Thursday, 30 November 2017 11:04

Infrastructure investment drives UK environmental jobs market

Josh Blanchard, Ecology Lead Consultant at recruitment specialist Allen & York, looks at the current environmental jobs market, focusing on opportunities, skills-shortages and areas of strong demand for 2017/18.

allen  york landfill bird webCurrent hotspots within environmental recruitment include; Flood-risk, EIA and Ecology all of which are being driven in the main by investment in; transport, house building/regeneration, communications and energy infrastructure improvements throughout the UK. The project which has dominated this year is HS2 and a great deal of the recruitment demand has been driven by this project alone.

We work with many of the large global multi-disciplinary/engineering consultancies, who have won contracts or are working in joint venture partnerships to deliver these major UK transport infrastructure builds.  These projects have driven an increased demand for environmental impact assessment (EIA) professionals and ecologists, who are not only brought in at the planning stages, but also contracted to the projects throughout the construction.

With any large build, environmental professionals are crucial to the progression of the project.  Legislation requires a high level of environment compliance and any corner-cutting can lead to potentially expensive delays, so these are highly responsible and vital appointments.  EIA roles are mainly permanent positions, but there has been a recent surge in contractor positions available. Typically, with our current clients working on HS2, the contracts are for a minimum of 3 years with options up to 7 years, so these are well paid and long-term contracts.  

allen  york shutterstock owl webContractor positions, in most industries are almost always better paid than permanent roles, which of course reflects the uncertain nature of a contract.  For instance, take two roles that we are currently working on today; a Principal EIA Consultant (permanent) in London, Manchester or Birmingham, has the annual salary of £55,000 plus benefits (e.g. pension, car allowance, bonus).  In comparison, a Senior Environment Manager (contractor), commands a salary of up to £400 per day (which equates to £80,000-£100,000 per annum), so there is quite a difference.

However, money is often not the most important factor and for many of the environmental professionals we speak to finding the right projects to work on, increasing your species knowledge or being part of an interesting/likeminded company is often a much more attractive proposition.  Autumn into Winter is traditionally a slower period for environmental recruitment, especially within ecology where the season usually runs from March to Sept and tends to peter out as species migrate/hibernate and plants die-off.  However, the market this year (as last year) has continued to be busy and again this is in direct correlation to the on-going infrastructure development being undertaken across the country.  There are opportunities to be part of teams within a large multidisciplinary or as a specialist in a smaller ecology consultancy, so there is lots of variety on offer.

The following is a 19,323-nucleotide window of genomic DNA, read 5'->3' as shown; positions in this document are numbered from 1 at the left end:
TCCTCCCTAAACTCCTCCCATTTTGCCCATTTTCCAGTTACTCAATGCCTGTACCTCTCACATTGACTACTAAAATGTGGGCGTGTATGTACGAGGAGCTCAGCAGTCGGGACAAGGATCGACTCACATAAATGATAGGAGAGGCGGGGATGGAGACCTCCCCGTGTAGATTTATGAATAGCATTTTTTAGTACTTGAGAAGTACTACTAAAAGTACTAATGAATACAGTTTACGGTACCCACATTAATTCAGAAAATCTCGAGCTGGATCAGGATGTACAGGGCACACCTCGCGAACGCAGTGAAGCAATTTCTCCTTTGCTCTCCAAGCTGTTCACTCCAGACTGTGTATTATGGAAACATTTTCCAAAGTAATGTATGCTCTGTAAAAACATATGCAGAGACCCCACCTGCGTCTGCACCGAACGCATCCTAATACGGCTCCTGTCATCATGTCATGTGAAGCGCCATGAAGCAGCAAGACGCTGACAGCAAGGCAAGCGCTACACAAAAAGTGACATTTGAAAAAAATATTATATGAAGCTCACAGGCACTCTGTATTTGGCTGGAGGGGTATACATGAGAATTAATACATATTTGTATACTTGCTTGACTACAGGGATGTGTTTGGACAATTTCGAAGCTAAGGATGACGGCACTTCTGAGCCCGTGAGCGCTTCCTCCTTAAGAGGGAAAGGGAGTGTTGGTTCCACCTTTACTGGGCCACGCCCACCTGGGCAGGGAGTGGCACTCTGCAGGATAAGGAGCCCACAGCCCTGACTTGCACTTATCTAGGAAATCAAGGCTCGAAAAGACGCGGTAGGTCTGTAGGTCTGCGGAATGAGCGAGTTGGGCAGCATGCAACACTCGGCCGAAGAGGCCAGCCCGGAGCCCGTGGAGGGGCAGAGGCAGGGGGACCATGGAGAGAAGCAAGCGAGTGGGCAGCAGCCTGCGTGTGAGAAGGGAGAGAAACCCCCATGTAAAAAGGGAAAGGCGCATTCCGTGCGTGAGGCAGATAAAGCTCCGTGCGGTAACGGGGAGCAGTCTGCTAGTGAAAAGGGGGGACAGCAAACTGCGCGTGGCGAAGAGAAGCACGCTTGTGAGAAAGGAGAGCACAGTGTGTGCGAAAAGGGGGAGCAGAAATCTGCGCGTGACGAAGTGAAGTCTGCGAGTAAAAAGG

allen  york JoshBlanchard web copyAnother part of urban development and an expanded transport network, is the environmental impact on flood risk.  This is an area in which we have seen steady employment growth and investment over the last 5 years, and with more regular annual flooding and extreme rainfall across the UK, environmental consultancies and government organisations are boosting their flood risk teams.  Whether hurricane Harvey has caused consultancies to re-evaluate their teams or whether there is a link to seasonality, we are beginning to see another peak in the demand for flood risk consultants as we move into the latter months of the year, so if you are looking for a career move in the new year or to expand your flood risk team, now would be a good time to contact us to start the recruitment process.

Skills shortages are apparent in the senior levels for almost all the technical disciplines we recruit into and the environmental sector is no exception.  The combination of the recession and an older workforce on the brink of retirement, means the pool of people with 5-10 years’ experience has reduced.  Although this has made our job more difficult (we like a challenge) it has also offered more opportunity for junior environmental professionals within the industry.  Employers are more open to looking at exceptional candidates with only 2-3 years’ experience for more senior roles, who would like to take this step-up.  I would offer a word of caution, that we are looking at ‘exceptional’ candidates to be fast-tracked and some individuals might find this an unnecessary pressure.  However, it’s a great opportunity for increased career progression for these top-flight professionals.   

Overall the environmental jobs market is currently surprisingly busy for the time of year.  There are lots of opportunities across the large multi-disciplinary consultancies, offering the chance to work on high-profile projects and gain valuable experience over a broad skill-set.  There are also smaller projects being undertaken by specialist consultancies all over the UK, within residential and commercial construction, town and transport planning and energy infrastructure, offering excellent permanent career opportunities.  We are always happy to discuss opportunities or support recruitment strategies, so please don’t hesitate to contact us to find out more.

Contact: Josh Blanchard, Ecology Lead Consultant at ALLEN & YORK 01202 888 986